BAGHDAD, Iraq (AP) – Prime Minister Nouri al-Maliki said Thursday he may soon be ready to name the two men who will be charged with carrying out his pledge to take over security for Iraq within 18 months.

The initial focus of the effort will be restoring order for the capital’s more than 5 million residents, who have suffered the most from suicidal killers, roadside bombs and sectarian death squads.

“It is time for those who want to steal the smiles from the Iraqi people and turn its women into mourners to be silenced,” said Deputy Prime Minister Salam Zikam Ali al-Zubaie, the Sunni Arab who is filling the defense post temporarily.

The announcement came on a day that saw 13 killings, including the deaths of two U.S. soldiers who were killed by a roadside bomb in southern Baghdad.

Al-Zubaie did not provide details on al-Maliki’s plans to restore security in Baghdad. However, President Jalal Talabani said securing the country would probably require a unified unit of soldiers and police.

“We are forming a force to protect Baghdad by the best and trained elements in the interior and defense ministries. They will be under one leadership and under the direct supervision of the prime minister,” Talabani told al-Furat TV.

The various Iraqi police and army units now wear a variety of uniforms. Talabani said the new unit would wear one uniform, “be the only authorized force to travel in Baghdad.” The goal is to eliminate death squads and other armed groups who roam the capital disguised as security forces.

There has been little discussion about al-Maliki’s announced plan for a phased security takeover of Iraq’s 18 provinces, or how it would lead to the eventual withdrawal of foreign troops.

The strategy has been for American and international forces to hand over security control for specific regions and redeploy to larger bases – where they could act in a support or reserve role. A final future stage would involve the drawdown of troops from those bases.

President Bush and British Prime Minister Tony Blair acknowledged difficult times in the Iraq war and admitted making costly mistakes, but vowed to keep troops there until the new Iraqi government takes hold.

Bush declined at the Washington joint news conference to discuss news reports that the Pentagon hoped that the U.S. force, now at 131,000 troops, could be reduced to about 100,000 by year’s end.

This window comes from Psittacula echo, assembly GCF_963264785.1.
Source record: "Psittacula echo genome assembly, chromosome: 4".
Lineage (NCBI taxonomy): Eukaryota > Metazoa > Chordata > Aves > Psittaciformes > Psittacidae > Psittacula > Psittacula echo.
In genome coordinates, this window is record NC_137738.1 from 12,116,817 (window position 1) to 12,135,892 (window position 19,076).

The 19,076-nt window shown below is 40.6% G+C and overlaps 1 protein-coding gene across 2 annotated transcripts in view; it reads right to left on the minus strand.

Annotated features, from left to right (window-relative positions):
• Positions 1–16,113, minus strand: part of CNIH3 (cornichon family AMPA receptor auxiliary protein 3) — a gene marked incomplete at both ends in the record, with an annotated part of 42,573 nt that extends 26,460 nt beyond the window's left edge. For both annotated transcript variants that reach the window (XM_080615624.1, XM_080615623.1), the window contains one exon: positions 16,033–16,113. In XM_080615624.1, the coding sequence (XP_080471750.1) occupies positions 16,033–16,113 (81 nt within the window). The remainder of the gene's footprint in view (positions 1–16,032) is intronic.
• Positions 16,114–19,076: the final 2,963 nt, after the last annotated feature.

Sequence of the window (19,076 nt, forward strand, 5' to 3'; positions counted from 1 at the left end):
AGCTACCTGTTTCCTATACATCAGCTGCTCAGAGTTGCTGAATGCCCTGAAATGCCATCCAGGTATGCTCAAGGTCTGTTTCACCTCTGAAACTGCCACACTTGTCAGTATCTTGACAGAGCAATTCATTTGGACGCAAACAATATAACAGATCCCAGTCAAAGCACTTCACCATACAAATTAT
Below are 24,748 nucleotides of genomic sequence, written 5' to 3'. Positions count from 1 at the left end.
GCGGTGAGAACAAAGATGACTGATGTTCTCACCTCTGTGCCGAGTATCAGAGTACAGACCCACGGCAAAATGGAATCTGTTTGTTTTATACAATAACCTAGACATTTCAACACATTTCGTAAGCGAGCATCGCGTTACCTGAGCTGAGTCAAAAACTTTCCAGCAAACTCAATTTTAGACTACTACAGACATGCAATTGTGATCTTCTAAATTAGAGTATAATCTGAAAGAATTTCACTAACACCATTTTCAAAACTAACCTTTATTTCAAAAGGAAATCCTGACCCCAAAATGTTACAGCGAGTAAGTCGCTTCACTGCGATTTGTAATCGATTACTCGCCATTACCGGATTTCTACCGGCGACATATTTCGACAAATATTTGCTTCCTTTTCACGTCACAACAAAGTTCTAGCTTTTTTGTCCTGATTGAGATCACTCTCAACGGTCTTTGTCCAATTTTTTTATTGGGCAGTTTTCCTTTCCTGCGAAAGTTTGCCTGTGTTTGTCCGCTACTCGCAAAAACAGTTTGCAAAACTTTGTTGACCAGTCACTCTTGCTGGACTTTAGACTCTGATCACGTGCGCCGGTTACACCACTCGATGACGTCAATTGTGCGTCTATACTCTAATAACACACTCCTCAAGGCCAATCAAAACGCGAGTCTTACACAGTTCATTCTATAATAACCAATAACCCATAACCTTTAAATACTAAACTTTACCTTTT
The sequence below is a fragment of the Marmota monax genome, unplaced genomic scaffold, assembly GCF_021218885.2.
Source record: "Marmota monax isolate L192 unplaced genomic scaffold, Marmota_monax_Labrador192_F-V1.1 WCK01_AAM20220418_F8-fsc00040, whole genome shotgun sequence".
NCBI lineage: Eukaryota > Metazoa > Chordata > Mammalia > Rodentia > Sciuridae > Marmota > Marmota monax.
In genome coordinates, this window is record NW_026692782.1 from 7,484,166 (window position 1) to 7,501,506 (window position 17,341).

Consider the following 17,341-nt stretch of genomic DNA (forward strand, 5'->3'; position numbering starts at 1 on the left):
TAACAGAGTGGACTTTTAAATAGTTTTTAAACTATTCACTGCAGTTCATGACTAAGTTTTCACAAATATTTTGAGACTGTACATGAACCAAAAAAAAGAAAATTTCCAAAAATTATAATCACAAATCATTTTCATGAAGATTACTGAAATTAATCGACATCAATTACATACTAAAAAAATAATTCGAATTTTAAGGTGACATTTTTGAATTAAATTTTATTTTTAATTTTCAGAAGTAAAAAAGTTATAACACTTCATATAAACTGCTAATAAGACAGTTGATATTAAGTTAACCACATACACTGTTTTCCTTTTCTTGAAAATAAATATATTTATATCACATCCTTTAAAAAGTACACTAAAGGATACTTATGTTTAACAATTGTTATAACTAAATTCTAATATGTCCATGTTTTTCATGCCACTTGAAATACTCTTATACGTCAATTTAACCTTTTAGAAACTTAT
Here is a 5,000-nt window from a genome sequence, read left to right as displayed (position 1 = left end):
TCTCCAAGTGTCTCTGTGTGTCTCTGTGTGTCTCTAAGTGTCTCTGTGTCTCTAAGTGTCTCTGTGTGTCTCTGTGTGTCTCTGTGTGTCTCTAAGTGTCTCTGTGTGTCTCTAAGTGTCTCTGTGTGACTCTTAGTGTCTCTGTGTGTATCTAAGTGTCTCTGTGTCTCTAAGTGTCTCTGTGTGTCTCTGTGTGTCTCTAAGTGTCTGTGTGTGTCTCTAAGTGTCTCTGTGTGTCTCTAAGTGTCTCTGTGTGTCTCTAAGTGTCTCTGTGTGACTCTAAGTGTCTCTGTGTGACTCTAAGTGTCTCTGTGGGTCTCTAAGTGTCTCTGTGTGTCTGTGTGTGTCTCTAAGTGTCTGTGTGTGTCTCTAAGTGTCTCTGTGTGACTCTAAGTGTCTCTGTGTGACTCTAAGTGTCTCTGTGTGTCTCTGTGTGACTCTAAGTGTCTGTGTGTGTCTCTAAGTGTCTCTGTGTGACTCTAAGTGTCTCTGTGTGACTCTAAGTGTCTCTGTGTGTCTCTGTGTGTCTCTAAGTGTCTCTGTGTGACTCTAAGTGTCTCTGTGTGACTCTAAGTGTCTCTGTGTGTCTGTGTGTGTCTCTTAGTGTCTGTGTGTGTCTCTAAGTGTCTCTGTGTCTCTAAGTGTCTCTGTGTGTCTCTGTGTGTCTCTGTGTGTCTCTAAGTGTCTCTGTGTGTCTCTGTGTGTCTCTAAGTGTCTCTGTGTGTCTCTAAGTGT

“We’ll keep the force level there necessary to win,” Bush said.

In a rare introspective comment, Bush said he regrets his rhetoric in the wake of the Sept. 11, 2001, attacks such as his “wanted dead or alive” description of Osama bin Laden and his taunting “bring ‘em on” challenge to Iraqi insurgents.

British officials have said most coalition forces could be withdrawn by 2010, but no timetable will be agreed upon during the talks with Bush, Blair’s spokesman said in London.

“No one wants our troops to stay there forever, but equally no group … wants the troops to withdraw immediately,” said the spokesman, who spoke on condition he not be named in accordance with British government regulations. Britain has 8,000 troops in Iraq.

Al-Maliki said he could decide by Friday on the two security ministers, who were not named last week along with the rest of his Cabinet because of ethnic and sectarian disagreements. The two would then probably be sworn in Sunday, when parliament reconvenes.

“We have number of names for the interior and defense ministries,” al-Maliki told The Associated Press, adding they would meet Friday to decide on the nominees.

He said problems included the large number of candidates presented by his Shiite United Iraqi Alliance and the Sunni Arabs’ Iraqi Accordance Front.

“The alliance has six names for the Interior Ministry post and the Accordance Front has tens of names,” al-Maliki said after meeting Talabani and Abdul Aziz al-Hakim, the head of the Supreme Council for the Islamic Revolution in Iraq – the country’s largest Shiite party.

Al-Hakim said the alliance has reservations over some nominees “because they had links with the former regime” of Saddam Hussein.

Also Thursday, the top U.S. Marine, Gen. Michael W. Hagee, said he was heading to Iraq because he feared some Marines could become “indifferent to the loss of a human life.”

“We do not employ force just for the sake of employing force. We use lethal force only when justified, proportional and, most importantly, lawful,” Hagee said in a statement. It said he was coming to Iraq to reinforce the Marine Corps’ standards of behavior in combat.

The announcement of his trip came hours after the Marine command in Iraq disclosed a criminal inquiry into allegations that an unspecified number of Marines killed an Iraqi civilian west of Baghdad on April 26. Iraqis made the accusation during a meeting with Marine officers May 1.

In violence Thursday, the U.S. military said a roadside bomb killed two U.S. soldiers when it struck their vehicle in southern Baghdad. Their death brought to 2,464 the members of the U.S. military who have died since the beginning of the Iraq war in March 2003, according to an Associated Press count.

The military also said its troops killed three suspected insurgents who were placing roadside bombs near the Abu Ghraib district west of Baghdad.

An explosion in a building in Baghdad’s Tahrir Square killed three people and wounded 11, and police said they suspected a bomb-making factory had blown up.

In the northern city of Mosul, drive-by shooters killed a city councilman and his driver. A police colonel and arts professor were gunned down in Baghdad, and a police captain was shot and killed in the northern city of Kirkuk.

Police also said two men working for Iraqna, a cell phone company, were killed in a drive-by shooting in Baghdad. And the bullet-riddled bodies of three men were found in the capital’s southern Dora neighborhood.